20400 Stevens Creek Boulevard must be the only address in Cupertino, California that remains untouched by the IT recession. "Even with the economic downturn, nothing's changed for us," claims Chordiant CEO Stephen Kelly.
If Chordiant has, as Kelly says, dodged the worst of the downturn in IT spending, then it will stand alone among its main rivals in the customer relationship management (CRM) sector. From E.piphany to Siebel Systems, CRM vendors suffered sharp and unexpected declines in business in 2001, while Chordiant has continued to grow its revenues.
Kelly attributes the company's resilience so far to three main factors. Unlike many of its rivals, Chordiant has a small number of large contracts. This means that a significant proportion of the revenue it generates is deferred – and today much of its currently declared revenue stems from contracts signed long before CIOs were forced to start economising.
Second, the size of these deals means that approval – and therefore buy-in – is required from the very top of an organisation. Such senior management buy-in is a key to the successful implementation of CRM projects, says Gartner analyst Gareth Herschel. As a result, Chordiant can boast a "pretty good track record" when it pitches to new clients, he says.
The third factor is Chordiant's January 2001 acquisition of marketing automation software vendor Prime Response. At the time, the two companies were about the same size. As a result, "Chordiant should have grown by 75% even if it was just standing still," says AMR Research analyst Kevin Lucas. Yet while rivals saw their revenue growth slung into reverse during 2001, Chordiant continued to accelerate. Revenues grew by 126% to $76 million in 2001, compared to $33.7 million in 2000.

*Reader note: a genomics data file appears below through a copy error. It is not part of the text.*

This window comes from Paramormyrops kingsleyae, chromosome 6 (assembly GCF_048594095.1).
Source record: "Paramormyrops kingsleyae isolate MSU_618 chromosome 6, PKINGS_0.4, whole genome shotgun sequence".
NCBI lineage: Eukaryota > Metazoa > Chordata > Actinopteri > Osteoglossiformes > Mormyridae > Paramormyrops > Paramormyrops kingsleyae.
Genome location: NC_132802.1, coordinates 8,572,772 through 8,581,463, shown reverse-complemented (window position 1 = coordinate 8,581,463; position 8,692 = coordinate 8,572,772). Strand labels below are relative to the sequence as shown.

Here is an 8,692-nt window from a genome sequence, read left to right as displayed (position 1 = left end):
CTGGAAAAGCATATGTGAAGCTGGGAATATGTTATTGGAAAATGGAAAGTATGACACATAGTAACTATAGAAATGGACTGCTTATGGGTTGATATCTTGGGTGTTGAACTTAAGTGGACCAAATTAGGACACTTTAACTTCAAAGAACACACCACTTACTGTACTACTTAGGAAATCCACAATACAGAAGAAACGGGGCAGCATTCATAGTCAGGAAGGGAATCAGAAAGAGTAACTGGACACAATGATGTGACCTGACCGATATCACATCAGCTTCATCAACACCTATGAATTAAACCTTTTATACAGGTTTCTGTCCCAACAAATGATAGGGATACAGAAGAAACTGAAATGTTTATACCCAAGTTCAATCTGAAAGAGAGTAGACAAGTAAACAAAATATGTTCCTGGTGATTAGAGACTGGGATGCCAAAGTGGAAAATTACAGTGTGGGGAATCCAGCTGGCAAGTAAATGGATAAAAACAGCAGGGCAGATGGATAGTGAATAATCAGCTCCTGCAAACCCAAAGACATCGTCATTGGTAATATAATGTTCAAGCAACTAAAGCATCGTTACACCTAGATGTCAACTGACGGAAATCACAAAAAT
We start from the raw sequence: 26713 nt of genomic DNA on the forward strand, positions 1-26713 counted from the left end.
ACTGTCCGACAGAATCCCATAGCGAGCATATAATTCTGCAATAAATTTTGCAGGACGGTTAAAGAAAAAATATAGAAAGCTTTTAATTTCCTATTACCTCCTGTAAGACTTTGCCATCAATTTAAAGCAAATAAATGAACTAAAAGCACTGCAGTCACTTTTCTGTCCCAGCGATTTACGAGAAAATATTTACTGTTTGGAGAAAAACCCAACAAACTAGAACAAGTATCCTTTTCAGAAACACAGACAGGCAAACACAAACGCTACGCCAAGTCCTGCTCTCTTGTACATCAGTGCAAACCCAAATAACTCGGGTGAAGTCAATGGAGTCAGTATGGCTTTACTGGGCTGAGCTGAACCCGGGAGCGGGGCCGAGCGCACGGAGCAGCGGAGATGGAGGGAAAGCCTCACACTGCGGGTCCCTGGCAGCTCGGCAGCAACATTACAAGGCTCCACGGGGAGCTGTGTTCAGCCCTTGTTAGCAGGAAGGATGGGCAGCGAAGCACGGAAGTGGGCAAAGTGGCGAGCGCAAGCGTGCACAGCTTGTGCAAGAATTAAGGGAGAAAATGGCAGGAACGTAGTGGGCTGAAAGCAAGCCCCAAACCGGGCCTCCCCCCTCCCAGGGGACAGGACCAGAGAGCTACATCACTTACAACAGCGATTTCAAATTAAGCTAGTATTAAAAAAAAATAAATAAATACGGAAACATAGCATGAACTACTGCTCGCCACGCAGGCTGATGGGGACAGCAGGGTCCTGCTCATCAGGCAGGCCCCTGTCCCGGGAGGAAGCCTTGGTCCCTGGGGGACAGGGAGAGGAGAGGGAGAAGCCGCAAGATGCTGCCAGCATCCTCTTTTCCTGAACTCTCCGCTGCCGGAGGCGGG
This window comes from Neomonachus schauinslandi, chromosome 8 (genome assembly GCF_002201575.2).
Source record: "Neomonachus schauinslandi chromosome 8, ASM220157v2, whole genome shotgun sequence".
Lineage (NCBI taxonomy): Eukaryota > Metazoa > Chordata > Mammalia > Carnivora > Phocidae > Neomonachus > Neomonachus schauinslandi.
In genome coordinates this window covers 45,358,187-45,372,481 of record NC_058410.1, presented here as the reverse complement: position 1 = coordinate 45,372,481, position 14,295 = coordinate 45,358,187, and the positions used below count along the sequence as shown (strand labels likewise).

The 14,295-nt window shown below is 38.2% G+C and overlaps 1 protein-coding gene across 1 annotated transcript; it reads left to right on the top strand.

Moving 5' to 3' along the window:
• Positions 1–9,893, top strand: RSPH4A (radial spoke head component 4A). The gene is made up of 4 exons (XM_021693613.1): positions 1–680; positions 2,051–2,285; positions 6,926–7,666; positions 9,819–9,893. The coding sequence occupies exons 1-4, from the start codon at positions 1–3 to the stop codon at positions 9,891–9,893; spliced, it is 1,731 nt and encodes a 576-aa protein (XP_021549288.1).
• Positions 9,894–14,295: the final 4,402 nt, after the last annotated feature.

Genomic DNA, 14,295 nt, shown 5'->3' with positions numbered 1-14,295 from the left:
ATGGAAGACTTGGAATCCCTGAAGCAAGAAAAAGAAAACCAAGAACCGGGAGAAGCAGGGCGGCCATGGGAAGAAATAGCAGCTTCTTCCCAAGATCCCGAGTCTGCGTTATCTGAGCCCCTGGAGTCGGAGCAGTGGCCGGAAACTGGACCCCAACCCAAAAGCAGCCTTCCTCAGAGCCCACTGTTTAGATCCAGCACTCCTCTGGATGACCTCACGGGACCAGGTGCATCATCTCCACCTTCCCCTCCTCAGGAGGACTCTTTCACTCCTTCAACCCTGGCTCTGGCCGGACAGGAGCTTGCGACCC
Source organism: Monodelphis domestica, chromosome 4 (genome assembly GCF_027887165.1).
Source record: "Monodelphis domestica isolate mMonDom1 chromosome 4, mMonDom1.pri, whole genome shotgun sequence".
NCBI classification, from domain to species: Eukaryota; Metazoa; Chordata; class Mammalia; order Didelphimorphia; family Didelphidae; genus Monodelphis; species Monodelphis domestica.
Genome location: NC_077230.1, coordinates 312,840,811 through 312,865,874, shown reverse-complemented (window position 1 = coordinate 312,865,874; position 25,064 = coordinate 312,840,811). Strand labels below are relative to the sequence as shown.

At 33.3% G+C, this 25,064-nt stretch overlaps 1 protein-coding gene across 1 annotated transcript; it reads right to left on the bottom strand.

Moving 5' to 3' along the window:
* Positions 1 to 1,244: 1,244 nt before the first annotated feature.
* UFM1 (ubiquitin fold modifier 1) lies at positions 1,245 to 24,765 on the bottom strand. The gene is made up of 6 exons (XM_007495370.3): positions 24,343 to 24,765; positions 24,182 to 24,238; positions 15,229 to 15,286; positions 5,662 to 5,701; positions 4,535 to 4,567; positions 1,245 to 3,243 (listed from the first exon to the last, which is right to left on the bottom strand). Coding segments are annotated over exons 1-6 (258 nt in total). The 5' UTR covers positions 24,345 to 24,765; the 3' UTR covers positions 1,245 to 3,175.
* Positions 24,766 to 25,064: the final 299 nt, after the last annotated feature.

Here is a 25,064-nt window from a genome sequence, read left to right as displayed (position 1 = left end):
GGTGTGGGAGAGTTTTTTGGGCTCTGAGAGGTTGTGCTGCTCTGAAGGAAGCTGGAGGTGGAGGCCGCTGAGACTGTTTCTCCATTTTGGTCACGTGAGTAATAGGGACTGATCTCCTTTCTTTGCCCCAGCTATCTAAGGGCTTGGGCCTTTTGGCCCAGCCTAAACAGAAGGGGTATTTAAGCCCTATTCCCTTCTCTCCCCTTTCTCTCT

And, even in the fourth quarter, the company still posted revenues up both sequentially and quarter-on-quarter at $23.8 million, up from the $20.5 million achieved in the previous quarter and $11.6 million posted in the same quarter a year earlier. Furthermore, Kelly says that the company will reach profitability by the middle of this year.
Yet the fourth quarter figures also indicate that Chordiant may be facing leaner times. The company's backlog has dipped significantly, an indicator that sales have become harder to close. Kelly attributes this to Chordiant's acquisition of Prime Response, whose software typically requires shorter implementation projects.
But this should also help offset Chordiant's big weakness: its over-reliance on a few big clients. For example, in 2000, Lloyds TSB Bank accounted for $6.4 million – or 19% – of Chordiant's revenues, while another 30% came from services vendor EDS.
For 2002, Chordiant is hoping that the newly released Chordiant 5 will help re-ignite the rapid growth it enjoyed throughout most of 2001. The Chordiant 5 architecture is based on the Java Two Enterprise Edition (J2EE) three-tier client/server environment. It also includes support for XML.
This ought to enable the company to build more scalable systems, as well as speeding up implementation times. However, at the moment, it only supports IBM's WebSphere application server, which may limit its appeal.
AMR's Lucas describes Chordiant 5 as "a masterpiece of its art", but adds that he believes that it may be "almost perfectionism for perfectionism's sake". One advantage is that such an architecture promises greater scalability, which is particularly important for the business-to-consumer CRM projects that are Chordiant's specialism.
Regardless of how elegant the architecture is, customers will still need to be convinced that the new software will deliver tangible business benefits. A return of business confidence may be more influential than technology perfectionism in persuading cost-conscious CEOs to invest in such big-ticket software.